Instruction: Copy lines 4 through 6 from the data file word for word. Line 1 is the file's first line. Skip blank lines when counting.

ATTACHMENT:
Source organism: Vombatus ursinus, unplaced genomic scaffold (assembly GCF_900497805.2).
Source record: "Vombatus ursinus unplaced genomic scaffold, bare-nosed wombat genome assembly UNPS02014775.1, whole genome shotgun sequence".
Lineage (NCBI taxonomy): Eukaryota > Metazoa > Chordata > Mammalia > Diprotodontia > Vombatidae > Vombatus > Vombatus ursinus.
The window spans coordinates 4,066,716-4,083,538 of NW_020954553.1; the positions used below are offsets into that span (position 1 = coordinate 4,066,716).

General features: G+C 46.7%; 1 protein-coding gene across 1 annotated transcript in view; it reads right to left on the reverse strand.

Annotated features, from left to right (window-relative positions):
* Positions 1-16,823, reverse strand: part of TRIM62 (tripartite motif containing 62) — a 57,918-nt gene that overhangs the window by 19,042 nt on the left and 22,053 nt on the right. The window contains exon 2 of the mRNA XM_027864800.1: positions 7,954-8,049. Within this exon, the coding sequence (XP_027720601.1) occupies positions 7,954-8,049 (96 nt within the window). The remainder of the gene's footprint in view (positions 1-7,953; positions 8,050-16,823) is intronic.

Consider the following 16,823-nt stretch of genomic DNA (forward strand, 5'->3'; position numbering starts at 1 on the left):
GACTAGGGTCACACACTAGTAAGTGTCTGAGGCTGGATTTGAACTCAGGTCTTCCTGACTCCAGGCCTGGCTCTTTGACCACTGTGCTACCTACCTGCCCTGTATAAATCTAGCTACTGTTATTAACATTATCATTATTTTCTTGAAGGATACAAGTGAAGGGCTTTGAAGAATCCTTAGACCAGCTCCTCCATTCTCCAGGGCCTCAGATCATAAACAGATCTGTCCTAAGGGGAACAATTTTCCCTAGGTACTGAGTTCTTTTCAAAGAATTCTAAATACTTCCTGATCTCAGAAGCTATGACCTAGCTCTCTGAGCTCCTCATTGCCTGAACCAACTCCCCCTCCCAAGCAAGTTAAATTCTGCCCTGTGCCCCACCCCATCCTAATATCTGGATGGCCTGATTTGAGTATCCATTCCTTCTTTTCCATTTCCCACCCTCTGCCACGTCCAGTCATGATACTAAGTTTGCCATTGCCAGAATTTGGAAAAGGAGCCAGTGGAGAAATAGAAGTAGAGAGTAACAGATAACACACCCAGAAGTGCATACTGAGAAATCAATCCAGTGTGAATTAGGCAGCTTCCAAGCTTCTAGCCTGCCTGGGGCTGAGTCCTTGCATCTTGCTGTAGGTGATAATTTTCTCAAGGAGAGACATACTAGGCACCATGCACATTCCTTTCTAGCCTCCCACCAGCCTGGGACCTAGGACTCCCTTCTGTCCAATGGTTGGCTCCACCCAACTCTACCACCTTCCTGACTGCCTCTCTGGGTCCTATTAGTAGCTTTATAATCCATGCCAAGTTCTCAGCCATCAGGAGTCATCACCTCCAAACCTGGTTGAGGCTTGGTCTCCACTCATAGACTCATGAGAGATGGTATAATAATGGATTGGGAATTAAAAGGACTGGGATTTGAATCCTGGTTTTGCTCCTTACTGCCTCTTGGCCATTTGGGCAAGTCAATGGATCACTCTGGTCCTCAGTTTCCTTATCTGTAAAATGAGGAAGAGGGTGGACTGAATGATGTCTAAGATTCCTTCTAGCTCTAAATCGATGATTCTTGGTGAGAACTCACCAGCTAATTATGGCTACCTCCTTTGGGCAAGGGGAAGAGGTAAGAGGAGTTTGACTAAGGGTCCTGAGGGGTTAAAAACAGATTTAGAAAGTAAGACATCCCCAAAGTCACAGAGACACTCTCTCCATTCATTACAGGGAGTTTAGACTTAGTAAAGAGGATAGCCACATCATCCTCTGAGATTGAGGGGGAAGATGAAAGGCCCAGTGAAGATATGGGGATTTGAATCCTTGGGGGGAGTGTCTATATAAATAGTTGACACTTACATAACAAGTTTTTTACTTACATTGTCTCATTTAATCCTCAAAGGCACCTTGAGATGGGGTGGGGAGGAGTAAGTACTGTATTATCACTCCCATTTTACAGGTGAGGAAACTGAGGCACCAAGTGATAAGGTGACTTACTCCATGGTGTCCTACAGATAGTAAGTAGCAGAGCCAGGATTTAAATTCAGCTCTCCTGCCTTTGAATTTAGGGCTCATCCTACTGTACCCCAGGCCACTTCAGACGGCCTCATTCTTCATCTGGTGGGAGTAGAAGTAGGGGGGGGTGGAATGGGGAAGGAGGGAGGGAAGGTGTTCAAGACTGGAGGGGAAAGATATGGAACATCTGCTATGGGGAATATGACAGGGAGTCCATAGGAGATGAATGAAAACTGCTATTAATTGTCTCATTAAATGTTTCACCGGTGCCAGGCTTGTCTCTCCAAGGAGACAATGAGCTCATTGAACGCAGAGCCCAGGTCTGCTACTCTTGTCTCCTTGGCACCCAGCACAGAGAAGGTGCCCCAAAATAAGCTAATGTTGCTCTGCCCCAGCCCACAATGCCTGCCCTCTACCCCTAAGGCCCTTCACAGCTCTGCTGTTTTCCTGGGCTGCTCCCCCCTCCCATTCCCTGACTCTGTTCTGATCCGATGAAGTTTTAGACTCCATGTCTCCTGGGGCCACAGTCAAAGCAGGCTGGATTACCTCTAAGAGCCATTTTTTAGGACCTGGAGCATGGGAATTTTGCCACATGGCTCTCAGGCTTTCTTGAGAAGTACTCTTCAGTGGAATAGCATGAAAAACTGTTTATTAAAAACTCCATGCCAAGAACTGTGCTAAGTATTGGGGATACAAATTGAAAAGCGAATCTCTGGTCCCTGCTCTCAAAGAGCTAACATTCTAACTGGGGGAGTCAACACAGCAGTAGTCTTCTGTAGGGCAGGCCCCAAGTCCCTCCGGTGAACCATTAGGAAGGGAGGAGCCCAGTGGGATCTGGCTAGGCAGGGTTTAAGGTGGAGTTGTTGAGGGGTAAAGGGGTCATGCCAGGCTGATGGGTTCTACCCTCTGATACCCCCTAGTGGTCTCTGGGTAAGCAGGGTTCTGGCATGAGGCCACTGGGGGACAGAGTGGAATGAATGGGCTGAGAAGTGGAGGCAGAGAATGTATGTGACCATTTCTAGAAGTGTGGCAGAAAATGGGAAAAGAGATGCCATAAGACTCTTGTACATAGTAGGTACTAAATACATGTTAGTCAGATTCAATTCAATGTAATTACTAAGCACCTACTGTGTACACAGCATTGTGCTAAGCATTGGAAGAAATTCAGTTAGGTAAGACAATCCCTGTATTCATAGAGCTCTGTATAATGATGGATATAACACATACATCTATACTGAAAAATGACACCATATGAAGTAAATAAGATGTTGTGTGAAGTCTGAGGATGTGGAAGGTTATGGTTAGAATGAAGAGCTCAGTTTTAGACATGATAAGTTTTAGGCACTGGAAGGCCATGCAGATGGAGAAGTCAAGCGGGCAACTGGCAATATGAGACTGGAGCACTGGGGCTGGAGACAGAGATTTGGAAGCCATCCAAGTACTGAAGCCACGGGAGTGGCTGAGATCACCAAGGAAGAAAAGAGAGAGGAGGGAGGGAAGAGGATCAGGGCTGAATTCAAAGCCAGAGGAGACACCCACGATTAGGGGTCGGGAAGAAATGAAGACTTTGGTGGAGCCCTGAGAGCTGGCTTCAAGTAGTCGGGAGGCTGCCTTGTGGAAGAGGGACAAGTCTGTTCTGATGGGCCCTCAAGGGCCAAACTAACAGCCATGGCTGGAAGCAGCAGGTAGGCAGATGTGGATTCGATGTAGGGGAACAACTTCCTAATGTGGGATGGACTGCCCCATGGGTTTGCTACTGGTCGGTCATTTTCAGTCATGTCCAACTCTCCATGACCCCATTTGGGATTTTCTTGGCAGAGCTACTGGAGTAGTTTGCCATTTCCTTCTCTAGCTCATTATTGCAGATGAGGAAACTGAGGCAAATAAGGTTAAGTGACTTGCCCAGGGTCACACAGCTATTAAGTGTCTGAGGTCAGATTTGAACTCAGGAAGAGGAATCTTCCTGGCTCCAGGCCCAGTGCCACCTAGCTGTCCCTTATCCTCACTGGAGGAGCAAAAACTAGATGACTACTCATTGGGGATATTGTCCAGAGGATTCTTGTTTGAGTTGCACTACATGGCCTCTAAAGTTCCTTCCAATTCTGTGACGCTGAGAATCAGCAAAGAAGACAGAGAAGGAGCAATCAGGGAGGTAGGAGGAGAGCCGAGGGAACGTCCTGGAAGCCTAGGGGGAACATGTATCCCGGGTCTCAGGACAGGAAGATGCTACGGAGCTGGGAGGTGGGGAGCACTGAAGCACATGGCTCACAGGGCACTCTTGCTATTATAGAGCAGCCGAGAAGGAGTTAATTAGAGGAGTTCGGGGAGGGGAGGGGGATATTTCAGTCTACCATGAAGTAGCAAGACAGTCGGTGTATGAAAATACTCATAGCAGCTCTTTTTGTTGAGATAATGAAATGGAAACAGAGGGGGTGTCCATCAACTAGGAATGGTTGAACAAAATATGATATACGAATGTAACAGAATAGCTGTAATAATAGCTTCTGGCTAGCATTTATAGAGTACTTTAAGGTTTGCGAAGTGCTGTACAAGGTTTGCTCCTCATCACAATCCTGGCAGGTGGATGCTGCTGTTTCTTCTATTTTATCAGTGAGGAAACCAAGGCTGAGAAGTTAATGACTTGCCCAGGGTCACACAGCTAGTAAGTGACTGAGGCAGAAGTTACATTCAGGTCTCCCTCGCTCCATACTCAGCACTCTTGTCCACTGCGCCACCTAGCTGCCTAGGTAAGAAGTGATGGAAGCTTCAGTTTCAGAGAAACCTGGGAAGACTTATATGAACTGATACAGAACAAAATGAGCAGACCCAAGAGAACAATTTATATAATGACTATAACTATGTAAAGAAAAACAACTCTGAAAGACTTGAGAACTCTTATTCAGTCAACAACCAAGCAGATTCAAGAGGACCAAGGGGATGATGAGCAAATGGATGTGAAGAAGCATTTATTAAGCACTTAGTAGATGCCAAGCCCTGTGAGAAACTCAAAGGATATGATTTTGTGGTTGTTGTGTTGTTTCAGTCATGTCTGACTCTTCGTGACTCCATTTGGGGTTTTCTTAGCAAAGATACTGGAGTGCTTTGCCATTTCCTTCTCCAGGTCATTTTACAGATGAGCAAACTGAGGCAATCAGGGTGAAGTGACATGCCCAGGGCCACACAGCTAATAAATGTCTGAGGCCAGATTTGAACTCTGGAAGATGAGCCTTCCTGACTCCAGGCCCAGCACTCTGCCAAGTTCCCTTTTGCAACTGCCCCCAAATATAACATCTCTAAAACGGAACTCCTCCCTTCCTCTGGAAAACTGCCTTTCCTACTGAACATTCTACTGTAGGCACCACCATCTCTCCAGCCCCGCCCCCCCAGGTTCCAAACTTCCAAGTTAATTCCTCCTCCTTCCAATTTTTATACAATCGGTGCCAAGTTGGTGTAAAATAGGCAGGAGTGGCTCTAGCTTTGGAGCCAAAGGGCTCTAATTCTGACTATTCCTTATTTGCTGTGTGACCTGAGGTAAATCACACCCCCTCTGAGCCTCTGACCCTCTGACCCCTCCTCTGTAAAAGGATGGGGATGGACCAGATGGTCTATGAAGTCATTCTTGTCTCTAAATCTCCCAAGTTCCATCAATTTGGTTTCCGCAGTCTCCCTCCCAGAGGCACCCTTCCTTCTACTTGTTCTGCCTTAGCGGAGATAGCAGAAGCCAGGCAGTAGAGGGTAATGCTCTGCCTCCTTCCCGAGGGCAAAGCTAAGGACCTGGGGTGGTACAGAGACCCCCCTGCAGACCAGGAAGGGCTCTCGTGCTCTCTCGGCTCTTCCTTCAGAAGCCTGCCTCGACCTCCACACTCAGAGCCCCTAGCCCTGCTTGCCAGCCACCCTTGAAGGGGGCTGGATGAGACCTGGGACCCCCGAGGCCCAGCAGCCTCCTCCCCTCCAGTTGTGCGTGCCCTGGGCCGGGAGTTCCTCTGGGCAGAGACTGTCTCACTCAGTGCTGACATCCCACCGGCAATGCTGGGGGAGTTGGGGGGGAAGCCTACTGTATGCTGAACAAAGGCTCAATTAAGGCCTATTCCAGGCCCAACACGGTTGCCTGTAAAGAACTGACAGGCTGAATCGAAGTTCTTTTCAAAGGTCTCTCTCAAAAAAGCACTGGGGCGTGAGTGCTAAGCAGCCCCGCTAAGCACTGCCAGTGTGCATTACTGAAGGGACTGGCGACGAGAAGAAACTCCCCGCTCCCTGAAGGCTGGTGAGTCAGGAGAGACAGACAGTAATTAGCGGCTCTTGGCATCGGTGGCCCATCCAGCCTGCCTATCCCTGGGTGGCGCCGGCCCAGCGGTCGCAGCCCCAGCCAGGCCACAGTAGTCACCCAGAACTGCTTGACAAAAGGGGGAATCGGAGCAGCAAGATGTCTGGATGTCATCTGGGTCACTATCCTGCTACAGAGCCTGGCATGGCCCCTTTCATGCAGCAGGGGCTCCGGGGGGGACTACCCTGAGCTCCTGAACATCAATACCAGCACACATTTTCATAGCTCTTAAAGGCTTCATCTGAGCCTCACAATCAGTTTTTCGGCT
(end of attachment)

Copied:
The window spans coordinates 4,066,716-4,083,538 of NW_020954553.1; the positions used below are offsets into that span (position 1 = coordinate 4,066,716).

General features: G+C 46.7%; 1 protein-coding gene across 1 annotated transcript in view; it reads right to left on the reverse strand.

Annotated features, from left to right (window-relative positions):